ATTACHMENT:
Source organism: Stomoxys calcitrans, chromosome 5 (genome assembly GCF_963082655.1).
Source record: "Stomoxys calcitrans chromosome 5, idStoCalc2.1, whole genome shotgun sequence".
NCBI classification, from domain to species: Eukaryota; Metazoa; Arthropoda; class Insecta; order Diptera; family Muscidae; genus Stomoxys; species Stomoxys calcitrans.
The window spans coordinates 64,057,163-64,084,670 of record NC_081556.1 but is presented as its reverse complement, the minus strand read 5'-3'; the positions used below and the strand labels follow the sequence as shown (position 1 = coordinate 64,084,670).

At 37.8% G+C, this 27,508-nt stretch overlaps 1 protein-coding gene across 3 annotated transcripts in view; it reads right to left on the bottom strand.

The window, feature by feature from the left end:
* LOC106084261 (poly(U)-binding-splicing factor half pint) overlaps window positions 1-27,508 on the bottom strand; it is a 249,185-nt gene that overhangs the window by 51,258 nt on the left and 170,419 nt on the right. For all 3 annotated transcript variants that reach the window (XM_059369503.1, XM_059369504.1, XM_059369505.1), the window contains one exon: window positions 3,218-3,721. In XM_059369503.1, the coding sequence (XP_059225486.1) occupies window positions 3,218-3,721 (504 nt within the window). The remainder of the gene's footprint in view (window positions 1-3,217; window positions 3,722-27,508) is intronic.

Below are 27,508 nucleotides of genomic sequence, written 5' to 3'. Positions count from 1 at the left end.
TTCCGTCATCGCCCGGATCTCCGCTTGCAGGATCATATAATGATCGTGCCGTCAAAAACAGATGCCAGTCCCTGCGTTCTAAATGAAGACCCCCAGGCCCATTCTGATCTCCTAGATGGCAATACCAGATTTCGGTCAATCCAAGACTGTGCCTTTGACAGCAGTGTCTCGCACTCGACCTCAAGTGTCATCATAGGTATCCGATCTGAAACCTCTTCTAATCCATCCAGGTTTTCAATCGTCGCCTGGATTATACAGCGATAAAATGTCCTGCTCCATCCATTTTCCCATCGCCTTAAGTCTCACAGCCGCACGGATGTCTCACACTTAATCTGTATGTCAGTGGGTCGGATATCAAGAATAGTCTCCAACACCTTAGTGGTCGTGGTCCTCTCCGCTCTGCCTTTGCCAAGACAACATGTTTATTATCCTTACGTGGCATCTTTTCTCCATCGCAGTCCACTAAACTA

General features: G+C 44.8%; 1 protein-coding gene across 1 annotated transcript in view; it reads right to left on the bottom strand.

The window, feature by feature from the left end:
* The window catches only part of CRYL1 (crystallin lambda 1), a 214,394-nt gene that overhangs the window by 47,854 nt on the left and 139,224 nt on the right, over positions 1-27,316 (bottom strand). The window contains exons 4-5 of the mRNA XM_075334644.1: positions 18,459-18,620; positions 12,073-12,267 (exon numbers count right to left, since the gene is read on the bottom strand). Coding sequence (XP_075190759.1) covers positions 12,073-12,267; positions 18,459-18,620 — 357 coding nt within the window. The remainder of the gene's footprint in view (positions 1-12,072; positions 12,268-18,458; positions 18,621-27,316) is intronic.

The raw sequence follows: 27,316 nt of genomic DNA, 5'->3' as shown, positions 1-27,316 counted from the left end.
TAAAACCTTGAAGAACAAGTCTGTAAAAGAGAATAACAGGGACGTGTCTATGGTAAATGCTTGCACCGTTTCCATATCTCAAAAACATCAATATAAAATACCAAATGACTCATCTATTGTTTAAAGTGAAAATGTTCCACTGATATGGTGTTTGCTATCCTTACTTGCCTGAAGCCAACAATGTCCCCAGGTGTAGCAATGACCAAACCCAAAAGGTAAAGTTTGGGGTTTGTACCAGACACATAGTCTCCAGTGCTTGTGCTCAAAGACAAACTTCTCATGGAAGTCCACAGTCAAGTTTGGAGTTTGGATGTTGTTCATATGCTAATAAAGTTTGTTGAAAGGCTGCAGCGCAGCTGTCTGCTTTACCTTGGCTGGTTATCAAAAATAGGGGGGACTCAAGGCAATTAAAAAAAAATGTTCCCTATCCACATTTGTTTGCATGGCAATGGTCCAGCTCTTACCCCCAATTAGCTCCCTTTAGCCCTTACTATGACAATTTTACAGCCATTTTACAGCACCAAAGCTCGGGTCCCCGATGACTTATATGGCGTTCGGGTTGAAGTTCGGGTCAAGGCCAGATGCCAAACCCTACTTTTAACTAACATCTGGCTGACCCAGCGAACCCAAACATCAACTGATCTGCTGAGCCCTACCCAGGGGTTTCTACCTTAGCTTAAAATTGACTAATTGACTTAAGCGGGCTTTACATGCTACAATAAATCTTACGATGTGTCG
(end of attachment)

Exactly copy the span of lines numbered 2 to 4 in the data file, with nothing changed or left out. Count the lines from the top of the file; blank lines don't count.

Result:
Source record: "Stomoxys calcitrans chromosome 5, idStoCalc2.1, whole genome shotgun sequence".
NCBI classification, from domain to species: Eukaryota; Metazoa; Arthropoda; class Insecta; order Diptera; family Muscidae; genus Stomoxys; species Stomoxys calcitrans.
The window spans coordinates 64,057,163-64,084,670 of record NC_081556.1 but is presented as its reverse complement, the minus strand read 5'-3'; the positions used below and the strand labels follow the sequence as shown (position 1 = coordinate 64,084,670).